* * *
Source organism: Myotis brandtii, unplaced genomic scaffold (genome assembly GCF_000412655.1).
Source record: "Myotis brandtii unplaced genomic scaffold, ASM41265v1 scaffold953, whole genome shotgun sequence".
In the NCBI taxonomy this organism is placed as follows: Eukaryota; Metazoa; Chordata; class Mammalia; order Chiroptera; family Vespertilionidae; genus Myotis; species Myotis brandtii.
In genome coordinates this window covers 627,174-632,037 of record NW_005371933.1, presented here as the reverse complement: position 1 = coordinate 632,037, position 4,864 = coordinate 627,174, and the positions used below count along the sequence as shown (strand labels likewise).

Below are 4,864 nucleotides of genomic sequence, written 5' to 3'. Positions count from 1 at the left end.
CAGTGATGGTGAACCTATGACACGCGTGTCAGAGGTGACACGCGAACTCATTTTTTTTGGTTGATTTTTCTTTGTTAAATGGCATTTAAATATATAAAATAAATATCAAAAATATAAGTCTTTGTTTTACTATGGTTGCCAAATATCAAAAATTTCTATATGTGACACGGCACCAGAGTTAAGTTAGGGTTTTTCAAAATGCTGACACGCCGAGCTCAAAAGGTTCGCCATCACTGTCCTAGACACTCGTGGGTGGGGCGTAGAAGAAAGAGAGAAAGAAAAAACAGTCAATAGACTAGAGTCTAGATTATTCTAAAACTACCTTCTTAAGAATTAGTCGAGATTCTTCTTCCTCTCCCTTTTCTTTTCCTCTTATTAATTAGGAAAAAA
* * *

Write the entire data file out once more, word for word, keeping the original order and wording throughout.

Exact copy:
Source organism: Myotis brandtii, unplaced genomic scaffold (genome assembly GCF_000412655.1).
Source record: "Myotis brandtii unplaced genomic scaffold, ASM41265v1 scaffold953, whole genome shotgun sequence".
In the NCBI taxonomy this organism is placed as follows: Eukaryota; Metazoa; Chordata; class Mammalia; order Chiroptera; family Vespertilionidae; genus Myotis; species Myotis brandtii.
In genome coordinates this window covers 627,174-632,037 of record NW_005371933.1, presented here as the reverse complement: position 1 = coordinate 632,037, position 4,864 = coordinate 627,174, and the positions used below count along the sequence as shown (strand labels likewise).

Below are 4,864 nucleotides of genomic sequence, written 5' to 3'. Positions count from 1 at the left end.
CAGTGATGGTGAACCTATGACACGCGTGTCAGAGGTGACACGCGAACTCATTTTTTTTGGTTGATTTTTCTTTGTTAAATGGCATTTAAATATATAAAATAAATATCAAAAATATAAGTCTTTGTTTTACTATGGTTGCCAAATATCAAAAATTTCTATATGTGACACGGCACCAGAGTTAAGTTAGGGTTTTTCAAAATGCTGACACGCCGAGCTCAAAAGGTTCGCCATCACTGTCCTAGACACTCGTGGGTGGGGCGTAGAAGAAAGAGAGAAAGAAAAAACAGTCAATAGACTAGAGTCTAGATTATTCTAAAACTACCTTCTTAAGAATTAGTCGAGATTCTTCTTCCTCTCCCTTTTCTTTTCCTCTTATTAATTAGGAAAAAA